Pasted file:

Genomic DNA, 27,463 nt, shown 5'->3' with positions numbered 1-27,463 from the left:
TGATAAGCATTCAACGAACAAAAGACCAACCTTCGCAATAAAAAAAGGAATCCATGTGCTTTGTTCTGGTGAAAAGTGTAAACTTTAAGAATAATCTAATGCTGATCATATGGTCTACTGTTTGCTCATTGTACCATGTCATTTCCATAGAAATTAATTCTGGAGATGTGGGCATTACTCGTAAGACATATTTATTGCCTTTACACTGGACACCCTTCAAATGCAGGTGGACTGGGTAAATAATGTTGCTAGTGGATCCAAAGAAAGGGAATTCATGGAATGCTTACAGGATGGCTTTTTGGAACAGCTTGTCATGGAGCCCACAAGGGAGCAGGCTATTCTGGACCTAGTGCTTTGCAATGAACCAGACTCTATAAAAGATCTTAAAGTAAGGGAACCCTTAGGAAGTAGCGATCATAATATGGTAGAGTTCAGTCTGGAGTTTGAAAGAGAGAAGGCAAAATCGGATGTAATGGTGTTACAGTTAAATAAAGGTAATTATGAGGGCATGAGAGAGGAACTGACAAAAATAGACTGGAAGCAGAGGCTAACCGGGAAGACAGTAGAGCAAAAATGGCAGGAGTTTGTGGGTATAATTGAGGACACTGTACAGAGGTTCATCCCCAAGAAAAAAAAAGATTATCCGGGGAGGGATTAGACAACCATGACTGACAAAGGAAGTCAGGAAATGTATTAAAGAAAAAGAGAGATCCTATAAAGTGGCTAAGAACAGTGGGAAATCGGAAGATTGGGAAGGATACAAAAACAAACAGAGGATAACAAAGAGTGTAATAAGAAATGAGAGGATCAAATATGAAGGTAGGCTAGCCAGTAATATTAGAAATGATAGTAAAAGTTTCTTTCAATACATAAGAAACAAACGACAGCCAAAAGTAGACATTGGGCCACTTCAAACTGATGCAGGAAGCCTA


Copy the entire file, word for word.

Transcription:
Genomic DNA, 27,463 nt, shown 5'->3' with positions numbered 1-27,463 from the left:
TGATAAGCATTCAACGAACAAAAGACCAACCTTCGCAATAAAAAAAGGAATCCATGTGCTTTGTTCTGGTGAAAAGTGTAAACTTTAAGAATAATCTAATGCTGATCATATGGTCTACTGTTTGCTCATTGTACCATGTCATTTCCATAGAAATTAATTCTGGAGATGTGGGCATTACTCGTAAGACATATTTATTGCCTTTACACTGGACACCCTTCAAATGCAGGTGGACTGGGTAAATAATGTTGCTAGTGGATCCAAAGAAAGGGAATTCATGGAATGCTTACAGGATGGCTTTTTGGAACAGCTTGTCATGGAGCCCACAAGGGAGCAGGCTATTCTGGACCTAGTGCTTTGCAATGAACCAGACTCTATAAAAGATCTTAAAGTAAGGGAACCCTTAGGAAGTAGCGATCATAATATGGTAGAGTTCAGTCTGGAGTTTGAAAGAGAGAAGGCAAAATCGGATGTAATGGTGTTACAGTTAAATAAAGGTAATTATGAGGGCATGAGAGAGGAACTGACAAAAATAGACTGGAAGCAGAGGCTAACCGGGAAGACAGTAGAGCAAAAATGGCAGGAGTTTGTGGGTATAATTGAGGACACTGTACAGAGGTTCATCCCCAAGAAAAAAAAAGATTATCCGGGGAGGGATTAGACAACCATGACTGACAAAGGAAGTCAGGAAATGTATTAAAGAAAAAGAGAGATCCTATAAAGTGGCTAAGAACAGTGGGAAATCGGAAGATTGGGAAGGATACAAAAACAAACAGAGGATAACAAAGAGTGTAATAAGAAATGAGAGGATCAAATATGAAGGTAGGCTAGCCAGTAATATTAGAAATGATAGTAAAAGTTTCTTTCAATACATAAGAAACAAACGACAGCCAAAAGTAGACATTGGGCCACTTCAAACTGATGCAGGAAGCCTA